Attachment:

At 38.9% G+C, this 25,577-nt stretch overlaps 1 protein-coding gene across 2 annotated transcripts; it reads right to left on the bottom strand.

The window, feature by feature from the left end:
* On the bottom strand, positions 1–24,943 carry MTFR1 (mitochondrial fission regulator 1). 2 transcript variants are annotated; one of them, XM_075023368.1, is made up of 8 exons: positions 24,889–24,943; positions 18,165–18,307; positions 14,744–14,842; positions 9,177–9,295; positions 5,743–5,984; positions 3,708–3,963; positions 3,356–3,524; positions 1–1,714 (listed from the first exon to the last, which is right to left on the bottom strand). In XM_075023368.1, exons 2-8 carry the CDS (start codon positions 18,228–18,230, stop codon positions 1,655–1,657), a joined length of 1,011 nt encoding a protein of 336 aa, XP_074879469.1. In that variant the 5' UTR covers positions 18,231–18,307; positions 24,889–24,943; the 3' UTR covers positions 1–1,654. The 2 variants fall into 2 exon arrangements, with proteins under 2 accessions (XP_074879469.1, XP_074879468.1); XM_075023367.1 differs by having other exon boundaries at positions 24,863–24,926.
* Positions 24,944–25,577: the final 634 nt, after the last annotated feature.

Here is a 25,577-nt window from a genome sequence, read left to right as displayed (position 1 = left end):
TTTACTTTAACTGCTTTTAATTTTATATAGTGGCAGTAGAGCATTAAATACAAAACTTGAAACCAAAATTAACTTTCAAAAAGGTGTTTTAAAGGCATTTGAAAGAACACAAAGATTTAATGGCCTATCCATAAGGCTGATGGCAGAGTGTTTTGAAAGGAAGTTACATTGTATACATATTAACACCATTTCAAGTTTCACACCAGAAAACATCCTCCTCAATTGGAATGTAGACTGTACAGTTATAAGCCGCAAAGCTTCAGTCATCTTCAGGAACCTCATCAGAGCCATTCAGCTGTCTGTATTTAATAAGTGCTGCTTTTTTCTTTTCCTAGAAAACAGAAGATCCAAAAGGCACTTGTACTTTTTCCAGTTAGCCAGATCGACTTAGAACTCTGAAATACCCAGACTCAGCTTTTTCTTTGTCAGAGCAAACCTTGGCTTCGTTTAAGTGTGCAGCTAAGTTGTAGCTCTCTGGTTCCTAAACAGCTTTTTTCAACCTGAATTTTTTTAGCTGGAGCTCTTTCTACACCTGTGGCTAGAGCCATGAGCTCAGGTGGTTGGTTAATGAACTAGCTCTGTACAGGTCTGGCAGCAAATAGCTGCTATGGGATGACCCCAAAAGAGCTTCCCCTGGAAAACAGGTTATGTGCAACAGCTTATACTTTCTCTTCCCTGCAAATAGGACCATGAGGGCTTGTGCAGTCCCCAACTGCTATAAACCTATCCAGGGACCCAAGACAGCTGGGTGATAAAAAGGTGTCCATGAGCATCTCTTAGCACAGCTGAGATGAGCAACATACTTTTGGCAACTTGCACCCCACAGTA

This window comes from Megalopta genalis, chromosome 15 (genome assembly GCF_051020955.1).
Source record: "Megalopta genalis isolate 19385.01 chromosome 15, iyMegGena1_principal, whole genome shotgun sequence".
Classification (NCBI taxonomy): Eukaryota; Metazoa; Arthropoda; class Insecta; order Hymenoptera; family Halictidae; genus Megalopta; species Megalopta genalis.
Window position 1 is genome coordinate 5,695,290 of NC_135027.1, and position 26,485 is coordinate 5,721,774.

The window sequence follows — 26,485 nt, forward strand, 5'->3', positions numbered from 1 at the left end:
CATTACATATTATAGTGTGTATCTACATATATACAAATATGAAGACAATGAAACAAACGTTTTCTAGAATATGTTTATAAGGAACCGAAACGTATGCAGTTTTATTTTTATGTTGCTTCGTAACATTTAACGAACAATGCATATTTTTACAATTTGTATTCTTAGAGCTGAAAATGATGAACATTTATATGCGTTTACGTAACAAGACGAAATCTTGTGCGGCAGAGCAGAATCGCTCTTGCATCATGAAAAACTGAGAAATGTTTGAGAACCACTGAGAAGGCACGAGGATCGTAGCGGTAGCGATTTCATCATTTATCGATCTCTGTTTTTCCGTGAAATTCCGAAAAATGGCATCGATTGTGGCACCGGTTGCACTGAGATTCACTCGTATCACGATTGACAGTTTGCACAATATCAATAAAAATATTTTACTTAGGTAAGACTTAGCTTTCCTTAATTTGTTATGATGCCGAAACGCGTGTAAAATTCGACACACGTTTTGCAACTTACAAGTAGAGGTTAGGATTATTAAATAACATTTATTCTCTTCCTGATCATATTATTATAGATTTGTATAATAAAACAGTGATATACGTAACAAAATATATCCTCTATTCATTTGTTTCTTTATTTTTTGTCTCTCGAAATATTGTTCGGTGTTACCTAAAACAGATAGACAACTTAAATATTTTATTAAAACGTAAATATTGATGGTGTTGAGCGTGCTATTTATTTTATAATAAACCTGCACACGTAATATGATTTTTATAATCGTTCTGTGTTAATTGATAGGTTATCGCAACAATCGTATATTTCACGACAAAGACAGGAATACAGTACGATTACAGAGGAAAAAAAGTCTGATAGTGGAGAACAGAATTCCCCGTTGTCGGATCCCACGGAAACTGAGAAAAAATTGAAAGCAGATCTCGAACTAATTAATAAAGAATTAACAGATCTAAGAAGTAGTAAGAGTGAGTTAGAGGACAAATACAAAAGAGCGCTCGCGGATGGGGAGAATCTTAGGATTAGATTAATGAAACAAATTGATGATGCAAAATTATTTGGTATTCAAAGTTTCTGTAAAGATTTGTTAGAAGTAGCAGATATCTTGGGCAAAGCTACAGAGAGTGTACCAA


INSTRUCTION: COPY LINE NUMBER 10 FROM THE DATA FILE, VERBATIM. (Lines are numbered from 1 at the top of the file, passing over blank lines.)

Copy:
Window position 1 is genome coordinate 5,695,290 of NC_135027.1, and position 26,485 is coordinate 5,721,774.